Over at America’s blog “In All Things,” Fr. James Martin points out a significant oversight at the Synod: all the voting members are men, including one — Brother Herve Janson of the Little Brothers of Jesus—who is not ordained and is considered, technically, a layman. Why were there no laywomen?
Brother Janson said (my translation from the French): “That is a big question….I felt very uncomfortable (malaise)….Before, the distinction was between cleric and lay. And now, it became between man and woman, exactly as you said very well….I asked myself the same question.” Strikingly, Brother Janson said he thought of refusing (renoncer) the invitation to be a voting member, out of solidarity with women religious. (This exchange can be viewed at 42:00 in the video below.)
This is a serious failure for the Synod. Previously, at least as far as I had known, it seemed that ordination was a prerequisite for voting. That is, there were priests who were appointed, in addition to the bishops, as voting members. There were strong theological arguments that could be advanced for that: it was a synod of bishops, and, in Catholic theology, priests participate in the ministry of the bishop through the sacrament of holy orders.
Now, it seems that the prerequisite for being a voting member was not ordination, but being a man.
It would have been extremely easy for the Synod to have invited—as it did with Brother Janson—a Catholic sister to participate in the Synod, with voting rights. Perhaps the head of a women’s religious order could have been invited, or a woman religious who worked in the Vatican, or a woman religious who had experience in the theology of family life. It would also have been easy (since Brother Janson is a layman) to invite another layman or a laywoman to vote.
Commonweal, meantime, published Brother Janson’s intervention at the Synod a few days ago:
First of all, I would like to clarify the uniqueness of my situation among you, bishops from all over the earth, since I am a simple brother, the moderator of a religious congregation which is international, to be sure, but very modest, with less than two hundred brothers: the Little Brothers of Jesus, inspired by the example of Blessed Charles de Foucauld.
My brothers of the Union of Superior Generals told me that they voted for me because, by our vocation, in the imitation of Jesus of Nazareth, we live among the people in their neighborhoods, shoulder to shoulder with very simple families who often struggle as best they can to live and bring up their children. We are witnesses of so many families who, for me, are models of holiness; they are the ones who will receive us into the kingdom! And sometimes, I suffer from what our mother the church imposes on their backs, burdens which we ourselves would not be able to support, as Jesus said to the Pharisees! For there are many women and men who suffer from being rejected by their pastors. Through a very special grace which dumbfounds me but for which I should thank you, I find myself the only brother who is a full-fledged member of this synod of bishops which is reflecting on the situations and mission of families. Astonishment and trembling, all the more so in so far as the status of the sisters is different, the same as that of the families. But we cannot ignore the fact that families make up the immense majority of the People of God that we are. But what value do we give to our reflection upon them?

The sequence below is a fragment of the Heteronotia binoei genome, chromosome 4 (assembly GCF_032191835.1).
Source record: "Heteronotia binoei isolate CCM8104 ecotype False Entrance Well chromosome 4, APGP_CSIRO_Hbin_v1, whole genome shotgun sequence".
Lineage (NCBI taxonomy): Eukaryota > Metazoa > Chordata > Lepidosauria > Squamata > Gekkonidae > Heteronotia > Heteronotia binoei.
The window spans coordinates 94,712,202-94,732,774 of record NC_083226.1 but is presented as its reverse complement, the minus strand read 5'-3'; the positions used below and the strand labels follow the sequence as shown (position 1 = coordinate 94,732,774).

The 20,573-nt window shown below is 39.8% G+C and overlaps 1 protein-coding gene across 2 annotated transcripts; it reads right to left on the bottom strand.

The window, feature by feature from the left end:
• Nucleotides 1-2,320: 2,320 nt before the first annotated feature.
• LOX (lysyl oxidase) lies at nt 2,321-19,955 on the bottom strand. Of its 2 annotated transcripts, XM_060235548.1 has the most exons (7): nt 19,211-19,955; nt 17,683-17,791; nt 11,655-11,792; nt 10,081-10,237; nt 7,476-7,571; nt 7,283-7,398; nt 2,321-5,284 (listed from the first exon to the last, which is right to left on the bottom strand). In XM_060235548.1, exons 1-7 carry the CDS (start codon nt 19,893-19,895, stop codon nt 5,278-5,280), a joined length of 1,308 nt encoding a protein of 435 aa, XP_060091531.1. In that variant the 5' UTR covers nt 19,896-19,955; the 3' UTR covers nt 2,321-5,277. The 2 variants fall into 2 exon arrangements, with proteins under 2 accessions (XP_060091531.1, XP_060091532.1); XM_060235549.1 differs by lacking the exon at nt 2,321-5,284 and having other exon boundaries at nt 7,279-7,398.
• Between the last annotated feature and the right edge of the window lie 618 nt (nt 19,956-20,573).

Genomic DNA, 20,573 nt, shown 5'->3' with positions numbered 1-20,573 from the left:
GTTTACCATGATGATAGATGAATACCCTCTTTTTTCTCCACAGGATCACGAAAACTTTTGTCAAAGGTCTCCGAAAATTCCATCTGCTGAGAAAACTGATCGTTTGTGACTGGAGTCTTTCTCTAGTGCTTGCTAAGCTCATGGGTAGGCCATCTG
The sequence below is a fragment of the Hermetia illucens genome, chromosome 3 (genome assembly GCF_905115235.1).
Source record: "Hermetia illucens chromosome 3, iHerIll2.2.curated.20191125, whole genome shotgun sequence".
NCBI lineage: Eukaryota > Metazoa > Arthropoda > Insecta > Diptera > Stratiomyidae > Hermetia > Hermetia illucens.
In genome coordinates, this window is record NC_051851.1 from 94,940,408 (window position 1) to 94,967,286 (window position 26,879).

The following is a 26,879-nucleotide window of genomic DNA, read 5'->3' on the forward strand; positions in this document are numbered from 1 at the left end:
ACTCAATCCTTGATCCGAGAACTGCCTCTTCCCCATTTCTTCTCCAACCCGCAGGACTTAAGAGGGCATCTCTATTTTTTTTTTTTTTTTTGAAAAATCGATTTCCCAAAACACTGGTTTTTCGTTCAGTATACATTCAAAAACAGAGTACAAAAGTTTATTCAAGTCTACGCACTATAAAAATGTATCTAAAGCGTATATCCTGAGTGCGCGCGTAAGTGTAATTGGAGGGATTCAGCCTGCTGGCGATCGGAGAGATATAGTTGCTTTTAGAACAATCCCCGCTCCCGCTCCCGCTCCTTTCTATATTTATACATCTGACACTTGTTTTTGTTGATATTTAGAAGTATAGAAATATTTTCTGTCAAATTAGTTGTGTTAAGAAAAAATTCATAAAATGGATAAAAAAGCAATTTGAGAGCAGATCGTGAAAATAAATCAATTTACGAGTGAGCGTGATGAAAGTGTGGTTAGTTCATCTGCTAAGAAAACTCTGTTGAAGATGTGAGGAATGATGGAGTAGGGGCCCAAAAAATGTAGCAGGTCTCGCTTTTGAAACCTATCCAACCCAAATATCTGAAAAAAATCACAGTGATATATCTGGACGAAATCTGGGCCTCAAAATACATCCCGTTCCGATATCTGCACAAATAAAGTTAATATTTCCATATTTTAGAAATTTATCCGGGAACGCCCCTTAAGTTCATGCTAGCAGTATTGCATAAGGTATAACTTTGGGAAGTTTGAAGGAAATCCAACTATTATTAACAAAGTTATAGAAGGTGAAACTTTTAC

There is an Oriental proverb that says: “Before you judge anyone, put on his sandals!” The paradox of this affair: we are all celibates, for the most part. But can we at least listen to people, listen to their sufferings, their propositions, their thirst for recognition and proximity?
I am thinking of these African Christian women I knew when I lived in Cameroon, spouses of a polygamous Muslim husband: they felt excluded from the church, unaccompanied, very much alone.
Among others, I think of a Belgium family, good friends of mine; one of their daughters has admitted that she has lesbian tendencies, is living with another young woman and has decided to have a child through artificial insemination. The problem is how the parents should react, precisely as Christians parents. They have showered her with treasures of sensitivity, tenderness, and proximity!
Is the church not also a family and should it not have the same attitudes toward these men, these women so often helpless, in doubt and in darkness, feeling themselves excluded. What kind of proximity? What kind of accompaniment? What sort of attitude would Jesus have and what would he do in our place, as Father de Foucauld always asked himself? He was filled with compassion when he saw the abandoned crowds.
He restored hope to this Samaritan woman by speaking to her, this foreign heretic in the eyes of the Jews, she who had had five husbands! “If you knew the gift of God!” There are so many men and women—to say nothing of the children who are always the first victims—who have need of tenderness and love, need that someone open their door to them: yes, whether they be divorced and remarried, homosexuals, spouses in polygamist households, they are all brothers and sisters of Jesus, and hence our family! We who are all sinners, are invited to love one another and to let ourselves be comforted and healed by Jesus who came not for the healthy but for the sick. The Eucharist is the food of those who are in the process of forming the Body of Christ.
The mercy of God is for everyone. Jesus did not come to judge but to save what was lost. He gave his apostles and their successors a heavy responsibility with regard to his mercy: that of binding it or loosening it. Let us be firmly attached to Jesus and let us loosen through the Spirit which makes us free and links us together to Life.
There is more. Read it all.